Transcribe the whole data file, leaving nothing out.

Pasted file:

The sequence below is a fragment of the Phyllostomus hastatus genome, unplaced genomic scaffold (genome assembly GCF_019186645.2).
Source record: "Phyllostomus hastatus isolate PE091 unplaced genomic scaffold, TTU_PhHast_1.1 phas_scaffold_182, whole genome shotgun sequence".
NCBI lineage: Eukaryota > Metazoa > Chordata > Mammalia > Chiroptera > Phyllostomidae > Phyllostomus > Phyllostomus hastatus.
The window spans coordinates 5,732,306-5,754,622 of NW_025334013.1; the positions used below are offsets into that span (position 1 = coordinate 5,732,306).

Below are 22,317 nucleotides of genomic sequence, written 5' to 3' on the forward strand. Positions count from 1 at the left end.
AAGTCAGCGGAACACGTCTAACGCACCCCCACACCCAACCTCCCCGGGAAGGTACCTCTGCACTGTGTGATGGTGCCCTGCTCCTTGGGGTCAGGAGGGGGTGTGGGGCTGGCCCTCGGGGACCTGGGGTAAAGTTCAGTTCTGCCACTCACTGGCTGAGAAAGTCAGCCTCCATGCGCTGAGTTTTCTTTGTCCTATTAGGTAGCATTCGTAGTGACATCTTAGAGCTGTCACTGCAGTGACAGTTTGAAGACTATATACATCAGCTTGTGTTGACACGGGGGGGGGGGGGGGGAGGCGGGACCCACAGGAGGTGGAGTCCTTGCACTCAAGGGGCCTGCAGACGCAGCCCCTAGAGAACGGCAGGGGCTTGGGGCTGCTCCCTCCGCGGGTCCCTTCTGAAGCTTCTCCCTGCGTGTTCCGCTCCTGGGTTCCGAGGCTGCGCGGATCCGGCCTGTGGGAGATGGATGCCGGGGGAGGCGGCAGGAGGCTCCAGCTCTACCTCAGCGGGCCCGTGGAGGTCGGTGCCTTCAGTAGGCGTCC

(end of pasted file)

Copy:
The sequence below is a fragment of the Phyllostomus hastatus genome, unplaced genomic scaffold (genome assembly GCF_019186645.2).
Source record: "Phyllostomus hastatus isolate PE091 unplaced genomic scaffold, TTU_PhHast_1.1 phas_scaffold_182, whole genome shotgun sequence".
NCBI lineage: Eukaryota > Metazoa > Chordata > Mammalia > Chiroptera > Phyllostomidae > Phyllostomus > Phyllostomus hastatus.
The window spans coordinates 5,732,306-5,754,622 of NW_025334013.1; the positions used below are offsets into that span (position 1 = coordinate 5,732,306).

Below are 22,317 nucleotides of genomic sequence, written 5' to 3' on the forward strand. Positions count from 1 at the left end.
AAGTCAGCGGAACACGTCTAACGCACCCCCACACCCAACCTCCCCGGGAAGGTACCTCTGCACTGTGTGATGGTGCCCTGCTCCTTGGGGTCAGGAGGGGGTGTGGGGCTGGCCCTCGGGGACCTGGGGTAAAGTTCAGTTCTGCCACTCACTGGCTGAGAAAGTCAGCCTCCATGCGCTGAGTTTTCTTTGTCCTATTAGGTAGCATTCGTAGTGACATCTTAGAGCTGTCACTGCAGTGACAGTTTGAAGACTATATACATCAGCTTGTGTTGACACGGGGGGGGGGGGGGGGAGGCGGGACCCACAGGAGGTGGAGTCCTTGCACTCAAGGGGCCTGCAGACGCAGCCCCTAGAGAACGGCAGGGGCTTGGGGCTGCTCCCTCCGCGGGTCCCTTCTGAAGCTTCTCCCTGCGTGTTCCGCTCCTGGGTTCCGAGGCTGCGCGGATCCGGCCTGTGGGAGATGGATGCCGGGGGAGGCGGCAGGAGGCTCCAGCTCTACCTCAGCGGGCCCGTGGAGGTCGGTGCCTTCAGTAGGCGTCC